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Apple Mac Mini

Apple Mac Mini (Early 2009)

Is this modest upgrade enough to save the Mini?

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Secure remote control for conventional and virtual desktops

Review Someone at Apple must have a soft spot for the Mac Mini. Despite its superb design, the Mini has always been a bit of an under-achiever, and rumours of its poor sales and imminent demise have been going around for a couple of years now. Yet, as the song says, “good times and bum times, I’ve seen them all, and I’m still here”.

Apple Mac Mini

Apple's Mac Mini: never out of the iMac's shadow?

The good times followed its original launch in 2005. The Mini’s ultra-compact design makes most so-called 'small form-factor' PCs look like the Incredible Hulk, and is ideal for home users who don’t have much room to spare, or business users that just want a cheap machine for wordprocessing and spreadsheet work.

And with that original model starting at just £339 – albeit minus monitor, mouse and keyboard - it was far and away the cheapest Mac that Apple had ever come up with. It seemed ideally suited to its role as a tempting piece of bait for PC ‘switchers’ who were thinking about buying a Mac for the first time.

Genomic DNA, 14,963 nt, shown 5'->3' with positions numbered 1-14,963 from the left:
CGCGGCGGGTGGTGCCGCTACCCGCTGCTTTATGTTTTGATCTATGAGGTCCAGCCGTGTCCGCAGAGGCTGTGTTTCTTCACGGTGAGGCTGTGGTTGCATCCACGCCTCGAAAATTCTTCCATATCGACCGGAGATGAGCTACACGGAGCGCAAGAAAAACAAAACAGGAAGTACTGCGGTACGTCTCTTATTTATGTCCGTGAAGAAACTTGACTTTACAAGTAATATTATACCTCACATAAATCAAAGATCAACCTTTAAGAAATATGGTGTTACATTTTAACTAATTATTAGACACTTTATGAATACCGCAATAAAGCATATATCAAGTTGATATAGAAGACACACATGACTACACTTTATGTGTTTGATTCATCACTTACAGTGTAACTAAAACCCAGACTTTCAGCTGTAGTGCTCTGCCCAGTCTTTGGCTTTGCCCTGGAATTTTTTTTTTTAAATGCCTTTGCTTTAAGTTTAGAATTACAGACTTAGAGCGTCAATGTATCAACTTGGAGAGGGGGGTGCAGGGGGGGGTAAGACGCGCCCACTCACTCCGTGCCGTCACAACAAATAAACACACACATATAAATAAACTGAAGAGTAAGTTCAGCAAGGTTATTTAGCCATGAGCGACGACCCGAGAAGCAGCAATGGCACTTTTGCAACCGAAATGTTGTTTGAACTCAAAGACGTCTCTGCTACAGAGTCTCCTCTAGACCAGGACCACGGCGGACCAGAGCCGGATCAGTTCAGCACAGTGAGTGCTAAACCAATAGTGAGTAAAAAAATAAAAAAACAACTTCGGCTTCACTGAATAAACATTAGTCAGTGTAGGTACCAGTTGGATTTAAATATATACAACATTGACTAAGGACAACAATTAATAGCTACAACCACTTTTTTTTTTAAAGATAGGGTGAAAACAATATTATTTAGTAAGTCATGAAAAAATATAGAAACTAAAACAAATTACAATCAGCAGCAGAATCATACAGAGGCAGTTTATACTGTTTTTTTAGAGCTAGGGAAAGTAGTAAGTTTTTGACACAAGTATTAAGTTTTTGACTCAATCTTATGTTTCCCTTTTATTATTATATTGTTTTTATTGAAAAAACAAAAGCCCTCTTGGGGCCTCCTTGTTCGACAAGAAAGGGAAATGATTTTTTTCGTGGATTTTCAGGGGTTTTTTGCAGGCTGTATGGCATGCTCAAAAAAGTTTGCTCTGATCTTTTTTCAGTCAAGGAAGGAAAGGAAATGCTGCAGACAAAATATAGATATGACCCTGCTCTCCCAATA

It also makes a darn fine media centre system. In fact, we currently have the last-generation Mini hooked up to a Samsung HD TV at home where it does sterling service as an all-in-one music system, DVD player and video recorder - with a little help from Elgato’s EyeTV tuner.

Yet the Mac Mini had an evil arch-nemesis – and, lo, its name was ‘iMac’. Apple doesn’t do ‘cheap’ – never has, never will. It would far rather get you to buy an expensive iMac than ten low-cost Minis, so to prevent the Mac Mini from cannibalising iMac sales it has quite deliberately neglected the poor little thing over the course of its four-year lifespan.

Apple Mac Mini

Makes for a rather nice media centre

The bum times arrived the following year, when Apple abandoned IBM’s PowerPC processors and made its own ‘switch’ to Intel’s processors. To prevent the Mini from treading on the iMac’s toes, Apple saddled the little machine with the underpowered Core Solo CPU – and, at the same time, began to nudge the price upwards to the point where the all-in-one iMac actually seemed like better value for money.

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